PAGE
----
July 23, 2021

Caribbean Students Association celebrates 30 years at SU

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sun_logoBy Georgie Silvarole From The Daily Orange

For Nyesher Serrant, feeling at home at Syracuse University became easier after she found the Caribbean Students Association.

“I feel like for me, coming from the Caribbean, the best part was meeting people who have so many interests I have,” said Serrant, a sophomore communication sciences and disorders major. “We have so much in common and that makes it comfortable.”

This week, the CSA is celebrating its 30th year as an organization on campus with Caribbean Destinations Week. The cultural traditions and practices that about 50 members bond over — food, music and dancing — are central to the activities the CSA will be hosting for the next six days.

“The events reflect the vibrancy of Caribbean culture,” said Chelsea Gill, president of the CSA and a junior information management and technology major.

Thursday’s event —Wine-N-Wukshop — will feature the Caribbean dance troupe Kalabash. Participants will be taught a variety of traditional Caribbean dances, and anyone is welcome to attend, whether they’re Caribbean or not, Gill said.

“You get to know all the dance moves,” Serrant said. “I’m pretty sure it’s going to be lots of fun.”

The CSA wanted to do more than just its annual Bob Marley-themed banquet this year, Gill said. Celebrating 30 years was something the 10-member executive board wanted to emphasize, and coordinating a variety of events to highlight ethnic food, music and entertainment was the reason behind the week of special events.

“We wanted to push CSA in a new direction,” Gill said. “A lot of campus (organizations) haven’t made it to 30 yet, and we wanted to embrace that longevity.”

In Caribbean Destinations Week, each day features “a different stop on the journey into Caribbean culture,” Gill said. Monday’s event is a seminar with the CSA general body where they’ll be discussing Rastafarianism and the myths behind it; on Friday, “Dancehall Queen,” a Caribbean dance movie will be shown; and on Saturday, the CSA’s 30th anniversary banquet —dubbed An Evening In Paradise —will be held at the Sheraton Syracuse University Hotel and Conference Center.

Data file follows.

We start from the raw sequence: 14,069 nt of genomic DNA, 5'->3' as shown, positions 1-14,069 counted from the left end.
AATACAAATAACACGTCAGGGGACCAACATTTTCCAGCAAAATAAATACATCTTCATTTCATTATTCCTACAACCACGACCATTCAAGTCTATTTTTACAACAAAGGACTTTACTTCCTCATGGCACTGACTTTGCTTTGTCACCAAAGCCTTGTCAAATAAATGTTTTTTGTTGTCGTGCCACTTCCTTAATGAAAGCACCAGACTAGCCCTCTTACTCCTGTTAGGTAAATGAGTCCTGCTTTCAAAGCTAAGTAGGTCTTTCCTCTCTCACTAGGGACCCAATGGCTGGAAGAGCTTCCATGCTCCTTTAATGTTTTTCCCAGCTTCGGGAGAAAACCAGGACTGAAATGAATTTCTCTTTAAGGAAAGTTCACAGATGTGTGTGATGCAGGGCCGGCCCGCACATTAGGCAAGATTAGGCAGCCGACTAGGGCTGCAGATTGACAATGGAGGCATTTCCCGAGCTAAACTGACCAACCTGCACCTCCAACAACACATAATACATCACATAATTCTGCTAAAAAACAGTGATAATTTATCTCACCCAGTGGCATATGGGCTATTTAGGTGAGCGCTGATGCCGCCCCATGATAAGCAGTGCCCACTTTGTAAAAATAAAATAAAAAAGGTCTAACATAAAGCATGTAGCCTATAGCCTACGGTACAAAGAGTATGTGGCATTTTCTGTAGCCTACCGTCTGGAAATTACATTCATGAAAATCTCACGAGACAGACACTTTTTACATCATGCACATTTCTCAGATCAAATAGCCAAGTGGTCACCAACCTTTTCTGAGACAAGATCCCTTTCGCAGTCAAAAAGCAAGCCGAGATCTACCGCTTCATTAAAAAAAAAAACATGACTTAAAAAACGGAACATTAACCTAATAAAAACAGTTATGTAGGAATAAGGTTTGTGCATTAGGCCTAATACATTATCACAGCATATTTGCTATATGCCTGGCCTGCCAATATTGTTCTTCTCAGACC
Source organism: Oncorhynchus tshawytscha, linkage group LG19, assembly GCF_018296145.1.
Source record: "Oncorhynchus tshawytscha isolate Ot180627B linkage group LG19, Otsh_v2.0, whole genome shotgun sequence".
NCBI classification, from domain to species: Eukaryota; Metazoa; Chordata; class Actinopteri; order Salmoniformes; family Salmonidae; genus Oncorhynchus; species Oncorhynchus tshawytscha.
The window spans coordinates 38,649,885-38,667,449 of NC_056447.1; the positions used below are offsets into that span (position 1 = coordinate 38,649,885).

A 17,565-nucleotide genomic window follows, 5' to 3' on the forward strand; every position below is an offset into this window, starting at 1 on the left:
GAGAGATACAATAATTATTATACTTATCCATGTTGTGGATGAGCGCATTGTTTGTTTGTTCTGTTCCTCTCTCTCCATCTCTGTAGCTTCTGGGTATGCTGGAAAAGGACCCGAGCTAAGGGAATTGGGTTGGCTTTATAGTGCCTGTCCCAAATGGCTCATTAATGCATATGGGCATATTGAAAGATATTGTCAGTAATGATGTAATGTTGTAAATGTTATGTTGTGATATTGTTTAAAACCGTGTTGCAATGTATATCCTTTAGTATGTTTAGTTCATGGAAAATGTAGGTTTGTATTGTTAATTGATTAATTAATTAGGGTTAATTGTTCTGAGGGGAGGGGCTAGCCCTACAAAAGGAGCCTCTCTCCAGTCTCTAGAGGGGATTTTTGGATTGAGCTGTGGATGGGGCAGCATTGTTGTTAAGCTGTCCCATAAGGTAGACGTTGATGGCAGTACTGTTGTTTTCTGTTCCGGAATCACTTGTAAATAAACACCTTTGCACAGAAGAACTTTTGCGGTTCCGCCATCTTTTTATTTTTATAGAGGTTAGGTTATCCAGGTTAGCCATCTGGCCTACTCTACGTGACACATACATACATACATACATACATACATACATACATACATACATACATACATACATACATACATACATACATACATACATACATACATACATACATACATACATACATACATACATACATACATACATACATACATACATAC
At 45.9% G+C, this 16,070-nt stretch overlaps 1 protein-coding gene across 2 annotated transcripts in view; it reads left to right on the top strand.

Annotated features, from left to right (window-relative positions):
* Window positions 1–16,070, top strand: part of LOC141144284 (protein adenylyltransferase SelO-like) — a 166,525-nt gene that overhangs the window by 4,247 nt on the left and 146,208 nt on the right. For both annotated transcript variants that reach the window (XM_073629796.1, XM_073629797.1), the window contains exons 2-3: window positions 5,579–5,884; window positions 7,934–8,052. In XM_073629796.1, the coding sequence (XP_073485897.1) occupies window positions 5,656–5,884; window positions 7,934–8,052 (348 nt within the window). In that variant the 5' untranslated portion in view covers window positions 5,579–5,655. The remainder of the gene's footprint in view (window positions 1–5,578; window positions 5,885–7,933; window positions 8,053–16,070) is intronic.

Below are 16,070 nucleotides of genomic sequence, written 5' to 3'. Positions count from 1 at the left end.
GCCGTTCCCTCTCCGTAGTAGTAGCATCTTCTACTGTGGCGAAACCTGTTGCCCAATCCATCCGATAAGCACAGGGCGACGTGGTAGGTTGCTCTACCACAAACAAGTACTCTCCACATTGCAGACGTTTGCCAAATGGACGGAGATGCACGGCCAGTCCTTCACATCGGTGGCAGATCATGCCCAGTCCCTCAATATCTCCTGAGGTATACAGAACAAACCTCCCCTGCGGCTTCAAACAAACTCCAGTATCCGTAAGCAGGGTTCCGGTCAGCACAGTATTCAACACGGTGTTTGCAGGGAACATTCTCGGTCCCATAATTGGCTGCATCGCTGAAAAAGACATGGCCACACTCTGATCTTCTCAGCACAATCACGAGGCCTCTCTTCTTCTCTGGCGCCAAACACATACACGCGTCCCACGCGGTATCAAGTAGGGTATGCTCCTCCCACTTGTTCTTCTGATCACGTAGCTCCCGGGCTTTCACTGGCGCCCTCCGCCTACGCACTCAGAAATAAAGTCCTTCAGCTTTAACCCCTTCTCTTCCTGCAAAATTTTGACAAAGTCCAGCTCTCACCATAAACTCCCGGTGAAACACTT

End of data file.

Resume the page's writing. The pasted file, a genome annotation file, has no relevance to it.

Tori Williams, a junior psychology major and the group’s historian, said the events are designed to attract a wide group of individuals who might be interested in learning about or taking part in Caribbean culture.

“A lot of our focus has been trying to get people on board who aren’t (of Caribbean descent),” Williams said. “I think a lot of it is music and food that will bring people together.”

One thing Williams, Gill and Serrant all agreed on was how group members were able to bond over cultural traditions and trends — even though they’re not all from the same place.

“It’s a home away from home. I’m really finding that family here,” Williams said. “It’s so interesting — we’re always bonding over food.”

Rice and peas, jerk chicken, plantains and macaroni pie are a few of the dishes that get passed around at one of the CSA’s occasional potlucks, Gill said. When they have time, the group will get together at someone’s home and cook, play games and dance.

The CSA holds meetings every other Friday evening and the meetings are open to anyone on campus. All events during the Caribbean Destinations Week are free and open as well. Saturday’s banquet will feature a live band and traditional Caribbean dishes. Student tickets are $8 and the event welcomes all students, Gill said.

“When I found CSA, I was automatically embraced and that was the best part,” Gill said. “Anybody that comes — we want them to feel as connected as we do.”

For more on this story go to: http://dailyorange.com/2015/02/caribbean-students-association-celebrates-30-years-at-su/
IMAGE: www.towson.edu

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